With the above reflections, the first level of abstraction of “How Sievo operates” is shown below. How tech startup operates


Describe two symbiotic forms of life

As next step, we wanted to describe that most work at Sievo organizes itself around two forms of life. Note that instead of describing these as processes, which would send the signal of orderly pre-designed steps, we call these forms of life.

We believe that forms of life is a good description for many reasons:

  • Describes organization as one where constant evolution and growth takes place
  • Highlights organic connection between entities
  • Sends the signal that both forms of life need to be constantly nurtured
  • Provides room for all Sievonians play a role in developing these forms of life further

For us, these two forms of life are:

  • Client journey; and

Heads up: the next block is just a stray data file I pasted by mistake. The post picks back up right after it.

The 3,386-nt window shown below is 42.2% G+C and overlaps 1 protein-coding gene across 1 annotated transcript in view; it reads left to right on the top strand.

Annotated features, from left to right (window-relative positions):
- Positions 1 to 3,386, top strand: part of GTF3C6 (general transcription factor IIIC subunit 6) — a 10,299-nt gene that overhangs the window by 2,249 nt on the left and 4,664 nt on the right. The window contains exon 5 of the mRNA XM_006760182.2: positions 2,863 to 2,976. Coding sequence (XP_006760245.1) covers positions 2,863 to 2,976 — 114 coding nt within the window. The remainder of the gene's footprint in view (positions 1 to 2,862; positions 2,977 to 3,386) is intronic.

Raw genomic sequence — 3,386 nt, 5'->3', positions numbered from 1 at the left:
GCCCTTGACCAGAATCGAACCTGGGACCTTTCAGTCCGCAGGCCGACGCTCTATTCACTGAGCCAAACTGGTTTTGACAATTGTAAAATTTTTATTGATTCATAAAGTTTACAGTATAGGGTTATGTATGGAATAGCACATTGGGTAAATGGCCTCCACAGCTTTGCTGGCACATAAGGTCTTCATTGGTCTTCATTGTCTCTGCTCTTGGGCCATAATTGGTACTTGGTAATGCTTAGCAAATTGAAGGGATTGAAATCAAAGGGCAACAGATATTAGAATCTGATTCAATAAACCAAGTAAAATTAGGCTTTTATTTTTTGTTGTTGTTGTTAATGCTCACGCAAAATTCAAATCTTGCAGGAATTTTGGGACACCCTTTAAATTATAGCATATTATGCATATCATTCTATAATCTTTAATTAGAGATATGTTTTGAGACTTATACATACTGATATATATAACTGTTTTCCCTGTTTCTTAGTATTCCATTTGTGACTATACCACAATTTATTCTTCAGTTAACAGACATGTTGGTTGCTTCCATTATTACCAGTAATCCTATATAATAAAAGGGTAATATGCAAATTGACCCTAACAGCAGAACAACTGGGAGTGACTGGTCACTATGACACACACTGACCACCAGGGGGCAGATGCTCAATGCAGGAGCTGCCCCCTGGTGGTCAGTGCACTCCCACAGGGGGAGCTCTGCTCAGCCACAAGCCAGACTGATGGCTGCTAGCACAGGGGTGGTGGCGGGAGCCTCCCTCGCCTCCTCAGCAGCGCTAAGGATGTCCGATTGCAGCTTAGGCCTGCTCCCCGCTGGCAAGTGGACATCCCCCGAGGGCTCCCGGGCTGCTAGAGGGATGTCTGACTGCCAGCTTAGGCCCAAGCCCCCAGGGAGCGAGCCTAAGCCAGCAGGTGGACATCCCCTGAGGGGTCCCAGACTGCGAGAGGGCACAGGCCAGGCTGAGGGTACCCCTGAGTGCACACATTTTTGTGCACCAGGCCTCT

• Software cycles.

At this level of abstraction, we want to make the point that:

  • There are two distinct forms of life at Sievo

These forms of life live in symbiotic relationship. There’s no one without the other. Our success as Enterprise SaaS-company depends on that we get both of them, and interactions between them, correct. 

Software organization cycles of development

Client journey and software cycles

Discussion this far has been relatively abstract. As we want to provide new Sievonians a tangible understanding of the overall operations, we need to get more concrete. Specificity is the soul of narrative. Therefore we’ve described both forms of life in bit more detail.


Client journey

Client journey describes all work that revolves around a specific client. It starts from sales phase, where we convince clients that Sievo is the right solution for them, continues with implementation services, and then on to serving the client until eternity. Lot of interactions are between a Sievonian and Client directly, but especially during latter phases of journey, lot of interactions are intermediated by software as well. Many Sievonians will recognize their role in the client journey. But, by showing this as a client journey, we also send the message that the client (and not our functional boxes) is important, and that there’s colleagues’ contribution before and after you step in. Also, by design, we did not overlay our different functions on the journey. The journey is more important than any function.